6. Wear Supportive Clothing

Supportive clothing can make all the difference in how well you sleep. For instance, you might try the BLANQI maternity suppport collection, which offers support tanktops and belly bands to help you hold up that growing tummy. These garments stretch in multiple directions while offering comfortable, seamless support. Wear them during the day to alleviate pressure and prevent hip and back pain, which will help you sleep better at night. Or, if you like sleeping in supportwear, go ahead and keep it on at night as well.

7. Don’t Drink Fluids After a Certain Time

One of the most common complaints in pregnancy is “I have to pee, like, 10 times a night! It’s so annoying!” While you’re pregnant, the baby is pressing on your bladder, so unfortunately there’s only so much you can do to limit constant urination. However, if you want to pee less, give yourself a nightly cutoff. If you go to bed at 10, you might stop drinking at 8. Experiment with what works for you, and keep in mind that too much liquid can lead to heartburn as well as excessive urination.

8. Breathing/Relaxation Techniques

Sometimes pregnancy offers a healthy dose of anxiety, never fun when you’re trying to catch some shuteye. Breathing and relaxation techniques can help. Try inhaling to a count of four, waiting a beat, then exhaling to a count of six. You can also try counting sheep or imagining your childhood home or another “happy place” in as specific detail as possible.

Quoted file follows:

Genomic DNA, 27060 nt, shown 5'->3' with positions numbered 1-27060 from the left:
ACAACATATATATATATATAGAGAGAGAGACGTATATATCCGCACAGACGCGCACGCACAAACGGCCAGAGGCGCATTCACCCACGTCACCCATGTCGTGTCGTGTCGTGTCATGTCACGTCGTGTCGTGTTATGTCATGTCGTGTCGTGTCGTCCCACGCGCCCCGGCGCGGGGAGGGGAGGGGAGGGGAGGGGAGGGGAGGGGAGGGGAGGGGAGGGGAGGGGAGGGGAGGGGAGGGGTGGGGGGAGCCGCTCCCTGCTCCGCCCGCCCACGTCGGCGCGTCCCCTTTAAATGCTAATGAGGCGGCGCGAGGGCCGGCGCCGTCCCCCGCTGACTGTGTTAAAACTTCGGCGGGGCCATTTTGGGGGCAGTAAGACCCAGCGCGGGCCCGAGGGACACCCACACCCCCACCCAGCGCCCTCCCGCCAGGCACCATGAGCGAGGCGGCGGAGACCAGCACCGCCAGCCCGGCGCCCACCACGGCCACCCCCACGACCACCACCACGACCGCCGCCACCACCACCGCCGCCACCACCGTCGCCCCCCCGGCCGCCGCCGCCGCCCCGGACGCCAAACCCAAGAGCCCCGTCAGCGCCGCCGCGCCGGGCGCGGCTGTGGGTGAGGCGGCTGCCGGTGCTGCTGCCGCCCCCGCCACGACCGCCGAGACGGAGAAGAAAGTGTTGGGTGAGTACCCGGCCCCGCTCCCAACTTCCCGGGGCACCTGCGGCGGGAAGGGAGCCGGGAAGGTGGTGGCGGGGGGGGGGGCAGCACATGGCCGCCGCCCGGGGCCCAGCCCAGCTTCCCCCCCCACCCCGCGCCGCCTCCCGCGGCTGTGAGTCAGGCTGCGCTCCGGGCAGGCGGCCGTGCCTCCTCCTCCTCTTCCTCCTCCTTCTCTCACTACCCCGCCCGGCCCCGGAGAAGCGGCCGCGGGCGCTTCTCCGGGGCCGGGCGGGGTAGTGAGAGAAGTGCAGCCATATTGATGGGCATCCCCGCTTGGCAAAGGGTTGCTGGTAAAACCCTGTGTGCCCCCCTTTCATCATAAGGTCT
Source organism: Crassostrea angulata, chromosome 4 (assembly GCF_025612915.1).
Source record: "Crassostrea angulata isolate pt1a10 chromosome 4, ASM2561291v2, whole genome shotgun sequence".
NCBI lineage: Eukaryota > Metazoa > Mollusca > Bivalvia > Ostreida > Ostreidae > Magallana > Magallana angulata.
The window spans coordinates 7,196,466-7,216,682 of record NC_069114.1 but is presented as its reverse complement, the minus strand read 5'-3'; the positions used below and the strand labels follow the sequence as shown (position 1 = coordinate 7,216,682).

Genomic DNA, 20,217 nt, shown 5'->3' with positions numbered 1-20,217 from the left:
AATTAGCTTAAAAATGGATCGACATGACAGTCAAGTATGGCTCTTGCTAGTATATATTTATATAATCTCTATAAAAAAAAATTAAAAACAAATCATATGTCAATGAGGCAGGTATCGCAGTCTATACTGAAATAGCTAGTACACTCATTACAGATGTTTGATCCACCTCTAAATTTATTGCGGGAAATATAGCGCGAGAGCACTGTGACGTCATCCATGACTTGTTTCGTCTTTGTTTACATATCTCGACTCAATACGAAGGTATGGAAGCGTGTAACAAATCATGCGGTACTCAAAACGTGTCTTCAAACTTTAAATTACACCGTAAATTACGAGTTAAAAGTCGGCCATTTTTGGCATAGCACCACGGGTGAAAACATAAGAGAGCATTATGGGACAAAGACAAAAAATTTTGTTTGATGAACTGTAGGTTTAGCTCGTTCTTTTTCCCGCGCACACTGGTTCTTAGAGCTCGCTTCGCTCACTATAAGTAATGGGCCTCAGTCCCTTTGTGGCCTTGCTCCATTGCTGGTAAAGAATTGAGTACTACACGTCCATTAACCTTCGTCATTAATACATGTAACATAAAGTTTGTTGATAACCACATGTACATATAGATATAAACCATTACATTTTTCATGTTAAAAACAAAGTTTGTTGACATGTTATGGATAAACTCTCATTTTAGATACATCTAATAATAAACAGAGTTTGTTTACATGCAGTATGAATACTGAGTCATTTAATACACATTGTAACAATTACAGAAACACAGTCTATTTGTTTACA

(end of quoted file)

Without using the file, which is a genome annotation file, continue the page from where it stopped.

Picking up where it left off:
9. Cultivate Serenity in the Bedroom

By now you’ve probably heard the advice that your bedroom should be used only for sex and sleeping. When you watch television, work on your laptop or otherwise engage with “waking” activities, you fail to teach your body that the bedroom is for sleep. Instead, remove electronics, bright lights (clocks, power strips) and devices from your bedroom. Cultivate a serene atmosphere that will help you fall asleep quickly and reliably.

10. Nap During the Day

Believe it or not, napping during the day is a very effective way to get better sleep during pregnancy. For one thing, you may simply need more sleep to survive, so napping is a great way to make up those necessary hours. For another, when you nap, you prevent your body from getting so exhausted you can’t fall asleep at night. It’s a cruel twist of physiology, but sometimes allowing yourself to become overtired leads to insomnia. Avoid that by snoozing where possible.

Sure, sleeping in pregnancy may never be as comfortable as sleeping without a little one inside you, but that doesn’t mean you can’t substantially improve the quality of your sleep. Try these tricks to make your nights more comfortable and more effective. It’s better for you and it’s better for baby, so don’t wait!